In addition to the gapped lecture notes, there is a tutorial activity on probabilities, entropy bounds, Stirling's formula, the mixing entropy, the Otto cycle, and the Einstein model of solids, along with a computer project and homework assignment.

Potentially useful statistical physics resources at roughly the level of this module include:

- David Tong,
*Lectures on Statistical Physics*(2012) - MIT OpenCourseWare for undergraduate Statistical Physics I (2013) and Statistical Physics II (2005)
- Daniel V. Schroeder,
*An Introduction to Thermal Physics*(2021) - C. Kittel and H. Kroemer,
*Thermal Physics*(1980) - F. Reif,
*Fundamentals of Statistical and Thermal Physics*(1965)

There are also many resources at a higher level than this module, including the following:

- MIT OpenCourseWare for postgraduate Statistical Mechanics I (2013) and Statistical Mechanics II (2014)
- R. K. Pathria,
*Statistical Mechanics*(1996) - Sidney Redner,
*A Guide to First-Passage Processes*(2007) - Pavel L. Krapivsky, Sidney Redner and Eli Ben-Naim,
*A Kinetic View of Statistical Physics*(2010) - Kerson Huang,
*Statistical Mechanics*(1987) - Andreas Wipf,
*Statistical Approach to Quantum Field Theory*(2021) - Weinan E, Tiejun Li and Eric Vanden-Eijnden,
*Applied Stochastic Analysis*(2019) - Michael Plischke and Birger Bergersen,
*Equilibrium Statistical Physics*(2005) - Sacha Friedli and Yvan Velenik,
*Statistical Mechanics of Lattice Systems*(2018) - L. D. Landau and E. M. Lifshitz,
*Statistical Physics, Part 1*(1980)

Finally, this general book about learning provides useful information about what strategies are most effective, for example retrieval practice compared to re-reading lecture notes or re-watching videos:

- Peter C. Brown, Henry L. Roediger III and Mark A. McDaniel,
*Make it Stick: The Science of Successful Learning*(first edition, 2014). A short summary video is also available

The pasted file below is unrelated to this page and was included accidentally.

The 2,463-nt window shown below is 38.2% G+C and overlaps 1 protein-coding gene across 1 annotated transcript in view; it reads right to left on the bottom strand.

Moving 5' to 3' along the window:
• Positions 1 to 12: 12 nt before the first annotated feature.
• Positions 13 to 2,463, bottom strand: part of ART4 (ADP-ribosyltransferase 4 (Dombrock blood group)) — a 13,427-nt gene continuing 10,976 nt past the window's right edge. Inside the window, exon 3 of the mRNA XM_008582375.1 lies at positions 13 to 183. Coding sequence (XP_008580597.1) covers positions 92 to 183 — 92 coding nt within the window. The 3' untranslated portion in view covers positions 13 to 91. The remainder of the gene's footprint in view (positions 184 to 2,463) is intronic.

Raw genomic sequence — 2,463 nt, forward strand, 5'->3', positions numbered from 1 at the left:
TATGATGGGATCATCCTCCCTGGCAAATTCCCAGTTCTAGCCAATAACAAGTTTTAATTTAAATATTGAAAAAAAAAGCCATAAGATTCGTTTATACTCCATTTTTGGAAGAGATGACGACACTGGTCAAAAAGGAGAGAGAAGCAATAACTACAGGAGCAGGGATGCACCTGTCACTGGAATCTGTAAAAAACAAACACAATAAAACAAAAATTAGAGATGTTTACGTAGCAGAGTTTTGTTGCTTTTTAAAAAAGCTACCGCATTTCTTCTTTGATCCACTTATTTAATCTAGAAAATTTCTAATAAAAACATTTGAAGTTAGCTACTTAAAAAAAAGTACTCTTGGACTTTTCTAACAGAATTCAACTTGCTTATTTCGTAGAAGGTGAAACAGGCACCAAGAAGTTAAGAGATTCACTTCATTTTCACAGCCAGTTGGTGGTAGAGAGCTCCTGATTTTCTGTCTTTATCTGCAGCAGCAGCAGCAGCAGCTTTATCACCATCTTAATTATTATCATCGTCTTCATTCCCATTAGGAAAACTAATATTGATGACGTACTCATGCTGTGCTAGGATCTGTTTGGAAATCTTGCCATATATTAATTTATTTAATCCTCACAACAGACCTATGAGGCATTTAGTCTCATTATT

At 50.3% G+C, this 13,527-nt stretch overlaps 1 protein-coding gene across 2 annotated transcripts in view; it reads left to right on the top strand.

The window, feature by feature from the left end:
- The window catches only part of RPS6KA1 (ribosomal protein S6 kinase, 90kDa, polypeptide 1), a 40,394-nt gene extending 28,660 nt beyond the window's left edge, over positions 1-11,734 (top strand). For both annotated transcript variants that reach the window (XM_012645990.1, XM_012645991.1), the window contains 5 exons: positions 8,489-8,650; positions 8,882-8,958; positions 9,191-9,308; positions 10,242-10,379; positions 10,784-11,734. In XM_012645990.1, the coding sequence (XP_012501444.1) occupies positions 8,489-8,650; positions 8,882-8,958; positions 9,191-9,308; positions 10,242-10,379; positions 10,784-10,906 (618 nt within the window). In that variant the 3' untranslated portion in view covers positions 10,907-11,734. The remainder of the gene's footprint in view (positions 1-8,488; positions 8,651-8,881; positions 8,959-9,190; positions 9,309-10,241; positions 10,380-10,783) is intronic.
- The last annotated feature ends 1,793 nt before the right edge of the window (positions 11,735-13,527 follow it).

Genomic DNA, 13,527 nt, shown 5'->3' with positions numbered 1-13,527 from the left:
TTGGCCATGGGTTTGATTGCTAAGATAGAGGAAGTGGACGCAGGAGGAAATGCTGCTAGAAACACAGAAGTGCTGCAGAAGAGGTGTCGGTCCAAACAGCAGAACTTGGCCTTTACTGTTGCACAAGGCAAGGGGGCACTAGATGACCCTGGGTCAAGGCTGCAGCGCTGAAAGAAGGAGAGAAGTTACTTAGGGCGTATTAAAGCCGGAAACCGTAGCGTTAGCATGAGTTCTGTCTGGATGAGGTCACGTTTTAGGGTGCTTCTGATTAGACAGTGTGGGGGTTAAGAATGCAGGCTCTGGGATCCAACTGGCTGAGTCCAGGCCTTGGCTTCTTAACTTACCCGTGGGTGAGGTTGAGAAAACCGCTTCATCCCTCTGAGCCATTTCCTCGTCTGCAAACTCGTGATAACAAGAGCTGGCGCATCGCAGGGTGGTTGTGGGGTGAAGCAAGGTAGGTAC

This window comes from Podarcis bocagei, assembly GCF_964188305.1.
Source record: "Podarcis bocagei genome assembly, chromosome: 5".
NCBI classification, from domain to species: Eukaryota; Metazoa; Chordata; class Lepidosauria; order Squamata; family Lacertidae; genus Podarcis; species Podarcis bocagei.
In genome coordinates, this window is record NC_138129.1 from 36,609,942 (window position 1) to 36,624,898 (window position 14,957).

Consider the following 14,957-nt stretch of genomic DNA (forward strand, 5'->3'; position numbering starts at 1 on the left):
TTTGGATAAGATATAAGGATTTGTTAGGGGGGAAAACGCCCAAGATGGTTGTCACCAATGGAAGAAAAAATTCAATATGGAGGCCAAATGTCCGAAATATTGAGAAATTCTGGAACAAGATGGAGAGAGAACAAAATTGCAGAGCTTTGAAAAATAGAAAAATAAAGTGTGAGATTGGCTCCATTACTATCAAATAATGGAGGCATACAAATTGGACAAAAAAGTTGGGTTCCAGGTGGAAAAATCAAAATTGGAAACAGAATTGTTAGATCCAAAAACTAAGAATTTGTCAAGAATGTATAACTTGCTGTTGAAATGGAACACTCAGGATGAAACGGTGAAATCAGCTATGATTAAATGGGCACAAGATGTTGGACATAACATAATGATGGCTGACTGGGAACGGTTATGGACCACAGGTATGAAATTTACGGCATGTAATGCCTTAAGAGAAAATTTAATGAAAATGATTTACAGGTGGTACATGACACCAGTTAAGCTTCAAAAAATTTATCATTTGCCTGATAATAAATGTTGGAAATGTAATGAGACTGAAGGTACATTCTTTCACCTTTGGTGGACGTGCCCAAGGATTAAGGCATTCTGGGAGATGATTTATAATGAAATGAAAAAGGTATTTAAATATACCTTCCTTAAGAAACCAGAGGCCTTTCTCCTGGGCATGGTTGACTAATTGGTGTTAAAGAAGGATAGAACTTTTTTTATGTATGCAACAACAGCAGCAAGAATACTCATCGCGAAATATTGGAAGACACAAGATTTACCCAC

### Schedule

**Week 1**

**30 January:** Big-picture overview; Logistics; Probability foundations

**1 February (tutorial):** Probability foundations and activity

**2 February:** Law of large numbers; Probability distributions; Central limit theorem; Random walks

**Week 2**

**6 February (computer lab):** Pseudo-random numbers; Inverse transform sampling; Random walks

**9 February:** Random walks; Law of diffusion; Statistical ensembles

**Week 3**

**13 February (computer lab):** Cauchy--Lorentz distribution; Anomalous diffusion.

**16 February:** Micro-canonical ensemble; Thermodynamic equilibrium; Entropy; Second law of thermodynamics

**Week 4**

**20 February (computer lab):** Project wrap-up

**23 February:** Micro-canonical temperature and heat exchange; Canonical ensemble; Replica trick

**Week 5**

**27 February:** Partition function and Gibbs distribution; Heat capacity; Helmholtz free energy

**29 February (tutorial):** Entropy bounds and Stirling's formula activities

**1 March:** Physical effects of information content (distinguishable vs. indistinguishable spins); Classical ideal gas

**Week 6**

**5 March:** Ideal gas regularization; Distinguishable vs. indistinguishable partition functions, energies and entropies

**7 March (tutorial):** Comments on entropy bounds and Stirling's formula; Mixing entropy activity

**8 March:** Ideal gas energies and entropies; Mixing entropy; Pressure; Ideal gas law and equations of state; Work and heat

**Week 7**

**12 March:** Work and heat; First law of thermodynamics; PV diagrams, isotherms and adiabats

**14 March (tutorial):** Comments on mixing entropy and Maxwell's demon; Otto cycle activity

**15 March:** Carnot cycle; Heat engine efficiency; Grand-canonical ensemble; Chemical potential

**Week 8**

**19 March:** Grand-canonical partition function; Grand-canonical potential

**21 March (tutorial):** Comments on computer project, Otto cycle and Diesel cycle; Einstein solid activity

**22 March:** Generalized thermodynamic identity; Maxwell–Boltzmann statistics; Quantum statistics; Bosons vs. fermions

**Week 9**

**16 April:** Post-break review; Quantum statistics; Bose–Einstein statistics; Fermi–Dirac statistics

Last modified 16 April 2024